6. I’ve made a pretty neutral post in answer to your original post, and you answer in a passive aggressive way, to other posters you’ve simply been a dick. To top it off you post:   “...what I have noticed is that when I tell someone that I am American, people here are so prejudice that they instantly judge you. Instead of trying to meet "me" they have this "me" already created based off of their own delusional prejudices.”   it is exactly what you do (did). Good luck. 
  7. It is nice to read that you already realize that you have quite a bit to be grateful for: you got into a good university, were able to secure various paid research assistant jobs, got to move around to various towns/cities, you have good and affordable health care...   Now imagine how hard it would be for a foreigner to achieve something similar in the US... It is do-able, but very difficult to secure a position, visa etc. In addition they make you take silly GRE exams, give you "homework" even as part of a Ph.D.-program (talk about being back in sixth grade...)   Point being, navigating the system as a foreigner is difficult, because you view things from a different perspective. This may be part of the reward once you succeed, but while you are struggling with the differences it simply sucks. Keep in mind though that those "unfriendly, arrogant, passive aggressive, racist, prejudice and grumpy" Germans are the same ones that enrolled you in University, offered you research assistant jobs, pay tax to keep things affordable for students etc.   My advice: count your blessings, keep an optimistic open view, and press on; two years can fly by with the right attitude.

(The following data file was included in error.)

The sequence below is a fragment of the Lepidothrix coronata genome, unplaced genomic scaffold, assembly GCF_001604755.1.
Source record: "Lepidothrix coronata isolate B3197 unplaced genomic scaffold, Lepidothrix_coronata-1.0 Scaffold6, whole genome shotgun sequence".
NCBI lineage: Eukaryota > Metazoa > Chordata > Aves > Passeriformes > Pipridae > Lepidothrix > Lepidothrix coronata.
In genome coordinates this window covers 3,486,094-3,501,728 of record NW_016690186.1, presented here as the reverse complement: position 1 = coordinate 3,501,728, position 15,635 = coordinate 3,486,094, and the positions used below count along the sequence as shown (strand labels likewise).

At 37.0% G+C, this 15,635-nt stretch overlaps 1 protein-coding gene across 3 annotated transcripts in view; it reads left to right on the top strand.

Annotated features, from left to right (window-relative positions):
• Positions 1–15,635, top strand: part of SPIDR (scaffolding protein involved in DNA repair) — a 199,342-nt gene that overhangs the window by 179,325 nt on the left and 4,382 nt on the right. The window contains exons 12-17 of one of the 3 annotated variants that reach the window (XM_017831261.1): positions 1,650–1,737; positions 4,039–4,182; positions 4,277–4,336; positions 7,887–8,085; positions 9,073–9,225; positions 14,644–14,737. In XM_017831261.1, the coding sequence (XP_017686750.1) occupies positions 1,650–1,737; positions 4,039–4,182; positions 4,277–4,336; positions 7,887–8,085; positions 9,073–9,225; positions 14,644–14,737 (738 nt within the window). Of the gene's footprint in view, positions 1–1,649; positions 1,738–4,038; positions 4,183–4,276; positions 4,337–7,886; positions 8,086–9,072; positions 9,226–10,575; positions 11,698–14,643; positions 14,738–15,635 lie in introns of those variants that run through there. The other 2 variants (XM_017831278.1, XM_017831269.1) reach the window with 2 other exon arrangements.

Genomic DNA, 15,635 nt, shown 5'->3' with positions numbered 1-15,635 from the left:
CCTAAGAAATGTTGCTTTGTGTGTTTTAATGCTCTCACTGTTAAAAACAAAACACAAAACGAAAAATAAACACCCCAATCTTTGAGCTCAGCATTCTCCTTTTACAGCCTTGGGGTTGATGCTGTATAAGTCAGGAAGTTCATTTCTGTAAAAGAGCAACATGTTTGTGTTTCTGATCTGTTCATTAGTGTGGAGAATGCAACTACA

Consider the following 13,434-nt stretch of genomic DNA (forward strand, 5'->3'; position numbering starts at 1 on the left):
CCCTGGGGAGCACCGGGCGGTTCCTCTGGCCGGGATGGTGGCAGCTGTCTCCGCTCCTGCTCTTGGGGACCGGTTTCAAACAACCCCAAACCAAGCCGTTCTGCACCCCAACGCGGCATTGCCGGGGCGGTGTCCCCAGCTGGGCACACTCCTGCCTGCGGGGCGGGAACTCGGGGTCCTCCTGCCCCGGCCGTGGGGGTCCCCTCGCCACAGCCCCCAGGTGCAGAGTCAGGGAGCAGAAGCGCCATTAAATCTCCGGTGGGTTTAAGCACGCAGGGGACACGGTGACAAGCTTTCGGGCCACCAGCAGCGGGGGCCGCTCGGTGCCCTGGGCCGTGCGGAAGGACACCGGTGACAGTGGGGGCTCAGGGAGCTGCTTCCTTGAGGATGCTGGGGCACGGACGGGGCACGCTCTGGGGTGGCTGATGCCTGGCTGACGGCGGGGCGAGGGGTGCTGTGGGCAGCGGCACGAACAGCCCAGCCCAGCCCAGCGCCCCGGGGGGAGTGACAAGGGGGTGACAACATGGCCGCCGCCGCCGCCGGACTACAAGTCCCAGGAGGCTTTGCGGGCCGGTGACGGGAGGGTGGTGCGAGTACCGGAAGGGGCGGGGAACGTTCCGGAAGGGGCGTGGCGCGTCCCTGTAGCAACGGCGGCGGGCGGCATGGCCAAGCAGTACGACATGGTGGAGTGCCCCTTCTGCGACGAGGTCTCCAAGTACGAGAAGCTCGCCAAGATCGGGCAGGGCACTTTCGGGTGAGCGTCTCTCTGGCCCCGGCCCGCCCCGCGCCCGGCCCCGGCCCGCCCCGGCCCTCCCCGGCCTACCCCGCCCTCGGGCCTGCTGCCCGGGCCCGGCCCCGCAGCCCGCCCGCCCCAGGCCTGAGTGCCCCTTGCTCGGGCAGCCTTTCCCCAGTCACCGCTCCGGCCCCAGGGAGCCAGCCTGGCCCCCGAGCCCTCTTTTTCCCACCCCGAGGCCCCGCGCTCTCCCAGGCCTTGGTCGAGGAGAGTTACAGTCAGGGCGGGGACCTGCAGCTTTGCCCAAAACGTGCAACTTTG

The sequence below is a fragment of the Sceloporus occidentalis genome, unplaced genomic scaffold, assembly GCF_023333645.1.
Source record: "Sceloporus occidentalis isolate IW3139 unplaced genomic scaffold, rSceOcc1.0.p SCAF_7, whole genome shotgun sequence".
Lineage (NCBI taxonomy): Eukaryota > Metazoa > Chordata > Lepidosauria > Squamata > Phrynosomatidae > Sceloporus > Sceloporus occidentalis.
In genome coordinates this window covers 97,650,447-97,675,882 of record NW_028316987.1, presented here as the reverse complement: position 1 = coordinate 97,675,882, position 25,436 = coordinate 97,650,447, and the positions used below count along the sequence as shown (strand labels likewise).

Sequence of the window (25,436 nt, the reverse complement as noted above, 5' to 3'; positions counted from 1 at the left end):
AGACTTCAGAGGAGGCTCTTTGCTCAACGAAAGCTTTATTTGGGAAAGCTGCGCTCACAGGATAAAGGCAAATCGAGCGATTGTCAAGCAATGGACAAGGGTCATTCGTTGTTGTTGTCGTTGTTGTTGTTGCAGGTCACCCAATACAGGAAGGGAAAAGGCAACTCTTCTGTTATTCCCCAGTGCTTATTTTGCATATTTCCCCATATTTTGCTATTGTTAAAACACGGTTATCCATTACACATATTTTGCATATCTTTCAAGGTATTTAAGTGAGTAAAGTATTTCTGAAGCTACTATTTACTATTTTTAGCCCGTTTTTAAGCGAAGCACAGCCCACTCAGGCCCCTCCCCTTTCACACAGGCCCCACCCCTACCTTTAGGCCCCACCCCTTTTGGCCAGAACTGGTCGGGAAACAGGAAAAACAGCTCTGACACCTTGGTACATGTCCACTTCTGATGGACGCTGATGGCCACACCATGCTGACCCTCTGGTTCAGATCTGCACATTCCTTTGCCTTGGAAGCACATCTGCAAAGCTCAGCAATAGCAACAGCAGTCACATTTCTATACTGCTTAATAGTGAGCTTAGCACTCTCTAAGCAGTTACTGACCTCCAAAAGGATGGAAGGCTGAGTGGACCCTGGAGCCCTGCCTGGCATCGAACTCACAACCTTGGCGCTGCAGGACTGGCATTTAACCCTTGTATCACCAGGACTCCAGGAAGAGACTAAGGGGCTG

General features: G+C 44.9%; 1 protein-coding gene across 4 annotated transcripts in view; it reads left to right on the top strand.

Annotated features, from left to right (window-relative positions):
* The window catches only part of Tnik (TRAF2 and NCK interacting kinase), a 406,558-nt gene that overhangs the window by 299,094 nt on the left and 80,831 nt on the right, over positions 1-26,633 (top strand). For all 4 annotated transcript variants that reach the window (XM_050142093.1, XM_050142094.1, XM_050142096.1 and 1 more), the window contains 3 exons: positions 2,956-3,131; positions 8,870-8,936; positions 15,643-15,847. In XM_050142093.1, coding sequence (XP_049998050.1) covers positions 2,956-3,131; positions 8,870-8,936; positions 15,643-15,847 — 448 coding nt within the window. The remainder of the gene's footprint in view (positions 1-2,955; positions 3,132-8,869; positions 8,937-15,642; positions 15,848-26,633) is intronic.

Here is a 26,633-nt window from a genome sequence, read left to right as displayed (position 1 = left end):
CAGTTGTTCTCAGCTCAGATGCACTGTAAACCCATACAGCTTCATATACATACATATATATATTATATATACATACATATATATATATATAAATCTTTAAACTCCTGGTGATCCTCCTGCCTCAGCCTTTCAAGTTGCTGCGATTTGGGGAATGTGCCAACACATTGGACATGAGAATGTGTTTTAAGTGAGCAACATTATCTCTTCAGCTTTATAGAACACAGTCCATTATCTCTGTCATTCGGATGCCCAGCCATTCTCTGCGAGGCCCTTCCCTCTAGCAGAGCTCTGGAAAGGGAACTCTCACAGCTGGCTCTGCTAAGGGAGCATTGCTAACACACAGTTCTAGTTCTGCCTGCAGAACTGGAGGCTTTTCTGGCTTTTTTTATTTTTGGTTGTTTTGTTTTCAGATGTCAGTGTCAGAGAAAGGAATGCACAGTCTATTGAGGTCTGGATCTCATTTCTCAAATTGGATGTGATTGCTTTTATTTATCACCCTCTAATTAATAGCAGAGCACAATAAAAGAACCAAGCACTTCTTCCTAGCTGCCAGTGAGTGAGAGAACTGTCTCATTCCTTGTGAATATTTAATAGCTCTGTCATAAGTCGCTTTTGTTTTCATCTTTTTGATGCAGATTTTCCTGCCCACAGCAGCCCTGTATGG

8. Speeding tickets and fines

    I understand this to mean that you have the right to prove that the rental agency didn’t have any damages/costs (or substantially less costs as the fee). Don’t know how you would prove that...
  9. About the employment situation in the city

    Some guy in Berlin asks a question about getting a job at McD and all of a sudden we have a pissing contest between some ITers...